The ‘ShipCraft’ series provides in-depth information about building and modifying model kits of famous warship types. Lavishly illustrated, each book takes the modeller through a brief history of the subject class, highlighting differences between sisterships and changes in their appearance over their careers. This includes paint schemes and camouflage, featuring colour profiles and highly-detailed line drawings and scale plans. The modelling section reviews the strengths and weaknesses of available kits, lists commercial accessory sets for super-detailing of the ships, and provides hints on modifying and improving the basic kit. This is followed by an extensive photographic survey of selected high-quality models in a variety of scales, and the book concludes with a section on research references – books, monographs, large-scale plans and relevant websites.
A follow-up to ShipCraft 11 on inter-war destroyers, this new volume deals with the later classes which were the most modern British destroyers of the Second World War. Marked by a common single-funnelled silhoutte, they were actually very varied, ranging from the large and powerful J to N flotillas, via the austere ‘War Emergency’ classes that were built in large numbers, to the radically different ‘Battle’ class, designed with a powerful AA armament for service in the Pacific.
Author: Mark Stille Illustrator: Paul Wright
About this book :
During the Pacific War the most successful component of the Imperial Japanese Fleet was its destroyer force. These ships were larger and, in most cases, better-equipped than their Allied counterparts. Armed with a powerful, long-ranged torpedo, these ships proved formidable opponents. Initially, they were instrumental in an unbroken string of Japanese victories, but it was not until the Guadalcanal campaign that these ships fully demonstrated their power. In a series of daring night actions, they devastated Allied task forces with their deadly torpedoes. This volume details the history, weapons and tactics of the Japanese destroyers built just before and throughout the war, including the famous Kagero and Yugumo classes, the experimental destroyer Shimakaze that boasted a top speed of almost 40 knots and 15 torpedo tubes, and the Matsu class that represented the Japanese equivalent to an Allied destroyer escort. These ships were designed to be built quickly and cheaply, but proved to be very tough in combat.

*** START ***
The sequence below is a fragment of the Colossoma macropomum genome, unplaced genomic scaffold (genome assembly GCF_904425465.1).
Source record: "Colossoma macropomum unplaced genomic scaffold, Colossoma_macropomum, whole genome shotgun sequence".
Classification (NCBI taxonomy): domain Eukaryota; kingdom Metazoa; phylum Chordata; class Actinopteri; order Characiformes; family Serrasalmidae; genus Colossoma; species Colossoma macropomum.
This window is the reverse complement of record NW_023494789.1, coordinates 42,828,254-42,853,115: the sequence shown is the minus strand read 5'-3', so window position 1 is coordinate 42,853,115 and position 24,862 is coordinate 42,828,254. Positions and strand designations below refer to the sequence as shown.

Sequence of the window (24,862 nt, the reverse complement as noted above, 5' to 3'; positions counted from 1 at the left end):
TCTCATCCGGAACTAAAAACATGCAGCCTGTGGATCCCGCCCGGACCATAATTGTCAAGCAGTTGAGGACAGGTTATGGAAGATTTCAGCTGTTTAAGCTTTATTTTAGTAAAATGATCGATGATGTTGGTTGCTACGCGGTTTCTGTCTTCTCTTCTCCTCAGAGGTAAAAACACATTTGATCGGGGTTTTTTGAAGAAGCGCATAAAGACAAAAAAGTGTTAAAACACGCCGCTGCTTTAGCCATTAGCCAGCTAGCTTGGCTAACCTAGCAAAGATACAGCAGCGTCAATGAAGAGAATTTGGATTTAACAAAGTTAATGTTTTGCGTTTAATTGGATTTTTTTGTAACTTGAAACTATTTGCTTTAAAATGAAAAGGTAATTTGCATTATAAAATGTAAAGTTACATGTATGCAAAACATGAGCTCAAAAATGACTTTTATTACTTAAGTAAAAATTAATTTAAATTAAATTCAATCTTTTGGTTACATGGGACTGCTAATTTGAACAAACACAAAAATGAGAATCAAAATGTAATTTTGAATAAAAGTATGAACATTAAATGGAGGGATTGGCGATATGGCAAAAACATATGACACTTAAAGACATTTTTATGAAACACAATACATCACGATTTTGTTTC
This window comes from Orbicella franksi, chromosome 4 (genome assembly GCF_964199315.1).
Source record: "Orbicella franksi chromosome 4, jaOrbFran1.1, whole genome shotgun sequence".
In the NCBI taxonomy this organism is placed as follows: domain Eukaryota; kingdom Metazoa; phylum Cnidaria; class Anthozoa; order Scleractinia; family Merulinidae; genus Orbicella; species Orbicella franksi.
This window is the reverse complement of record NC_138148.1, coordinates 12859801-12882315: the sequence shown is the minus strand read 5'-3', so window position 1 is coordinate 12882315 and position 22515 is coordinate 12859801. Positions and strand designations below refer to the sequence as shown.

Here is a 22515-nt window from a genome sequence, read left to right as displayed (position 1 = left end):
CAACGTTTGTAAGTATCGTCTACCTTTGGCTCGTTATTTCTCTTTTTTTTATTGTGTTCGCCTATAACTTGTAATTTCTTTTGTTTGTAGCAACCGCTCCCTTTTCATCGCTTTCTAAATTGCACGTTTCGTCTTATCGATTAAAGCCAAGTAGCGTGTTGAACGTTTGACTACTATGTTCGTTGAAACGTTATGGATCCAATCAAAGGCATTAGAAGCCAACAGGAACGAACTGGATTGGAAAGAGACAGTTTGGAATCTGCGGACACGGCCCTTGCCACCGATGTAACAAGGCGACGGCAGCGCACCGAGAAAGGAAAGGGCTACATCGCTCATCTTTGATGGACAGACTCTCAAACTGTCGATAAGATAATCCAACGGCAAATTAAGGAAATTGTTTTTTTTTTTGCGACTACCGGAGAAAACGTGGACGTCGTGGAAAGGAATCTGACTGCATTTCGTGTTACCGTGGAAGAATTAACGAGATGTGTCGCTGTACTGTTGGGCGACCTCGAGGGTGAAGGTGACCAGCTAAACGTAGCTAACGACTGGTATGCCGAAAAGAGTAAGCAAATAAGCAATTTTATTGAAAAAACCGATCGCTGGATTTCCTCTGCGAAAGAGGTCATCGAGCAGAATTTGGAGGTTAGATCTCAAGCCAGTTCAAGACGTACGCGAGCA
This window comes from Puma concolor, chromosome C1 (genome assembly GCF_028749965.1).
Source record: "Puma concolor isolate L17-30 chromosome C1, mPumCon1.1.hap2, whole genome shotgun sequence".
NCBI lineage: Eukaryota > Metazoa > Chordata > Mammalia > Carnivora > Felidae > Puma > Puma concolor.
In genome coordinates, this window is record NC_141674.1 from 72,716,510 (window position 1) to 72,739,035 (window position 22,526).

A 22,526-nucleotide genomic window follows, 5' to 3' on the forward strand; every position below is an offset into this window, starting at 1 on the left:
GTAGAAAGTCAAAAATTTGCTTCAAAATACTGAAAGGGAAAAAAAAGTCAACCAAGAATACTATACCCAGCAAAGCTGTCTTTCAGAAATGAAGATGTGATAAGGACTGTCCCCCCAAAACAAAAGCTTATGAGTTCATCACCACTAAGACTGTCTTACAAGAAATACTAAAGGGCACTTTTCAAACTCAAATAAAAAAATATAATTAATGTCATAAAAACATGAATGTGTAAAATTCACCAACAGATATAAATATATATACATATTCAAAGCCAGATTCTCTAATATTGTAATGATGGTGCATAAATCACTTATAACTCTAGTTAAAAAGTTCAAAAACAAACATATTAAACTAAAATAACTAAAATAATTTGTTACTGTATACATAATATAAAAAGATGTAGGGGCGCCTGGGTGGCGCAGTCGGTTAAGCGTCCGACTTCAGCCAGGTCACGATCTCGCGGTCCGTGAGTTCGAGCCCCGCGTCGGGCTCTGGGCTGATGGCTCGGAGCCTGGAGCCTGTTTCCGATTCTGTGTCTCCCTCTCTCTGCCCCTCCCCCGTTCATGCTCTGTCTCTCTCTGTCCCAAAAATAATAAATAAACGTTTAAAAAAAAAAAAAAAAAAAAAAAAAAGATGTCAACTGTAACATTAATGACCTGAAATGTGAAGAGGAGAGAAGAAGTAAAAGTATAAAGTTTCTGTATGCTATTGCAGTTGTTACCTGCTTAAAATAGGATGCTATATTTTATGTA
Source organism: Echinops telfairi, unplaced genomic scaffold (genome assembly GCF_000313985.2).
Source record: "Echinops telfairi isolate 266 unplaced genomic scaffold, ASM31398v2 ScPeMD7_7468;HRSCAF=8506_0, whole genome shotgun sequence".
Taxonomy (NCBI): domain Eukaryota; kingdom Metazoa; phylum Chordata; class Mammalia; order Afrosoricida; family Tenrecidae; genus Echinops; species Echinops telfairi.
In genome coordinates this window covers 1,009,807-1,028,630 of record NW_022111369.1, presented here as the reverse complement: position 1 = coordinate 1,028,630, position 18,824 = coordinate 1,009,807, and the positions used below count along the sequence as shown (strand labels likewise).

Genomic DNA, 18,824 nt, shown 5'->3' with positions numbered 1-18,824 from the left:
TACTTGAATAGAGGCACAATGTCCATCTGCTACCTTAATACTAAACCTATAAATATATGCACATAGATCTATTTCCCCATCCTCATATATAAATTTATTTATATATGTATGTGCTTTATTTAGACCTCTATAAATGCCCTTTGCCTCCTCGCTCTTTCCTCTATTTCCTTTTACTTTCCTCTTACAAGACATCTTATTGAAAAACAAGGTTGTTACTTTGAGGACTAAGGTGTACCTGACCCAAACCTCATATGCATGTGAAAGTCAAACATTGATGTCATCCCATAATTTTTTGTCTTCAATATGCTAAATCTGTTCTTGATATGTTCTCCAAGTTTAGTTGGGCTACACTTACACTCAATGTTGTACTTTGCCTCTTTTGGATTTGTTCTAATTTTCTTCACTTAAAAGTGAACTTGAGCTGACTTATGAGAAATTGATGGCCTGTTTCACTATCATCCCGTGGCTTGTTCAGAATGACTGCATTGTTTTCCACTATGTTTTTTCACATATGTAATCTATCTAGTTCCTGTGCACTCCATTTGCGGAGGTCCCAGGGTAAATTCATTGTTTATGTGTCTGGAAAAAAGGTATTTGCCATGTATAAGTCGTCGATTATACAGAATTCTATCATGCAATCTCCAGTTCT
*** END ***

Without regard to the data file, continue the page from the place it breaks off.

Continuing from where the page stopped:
- Japanese naval strategy and the role of the destroyer
- Japanese destroyer tactics
- Japanese destroyer design principles
- Japanese destroyer weapons
- Japanese destroyer radar
- Asashio class
- Kagero class
- Yugumo class
- Akitsuki class
- Shimakaze class
- Matsu class
- Analysis and conclusion
Paperback; Due Out September 2013; 48 pages; ISBN: 9781849089876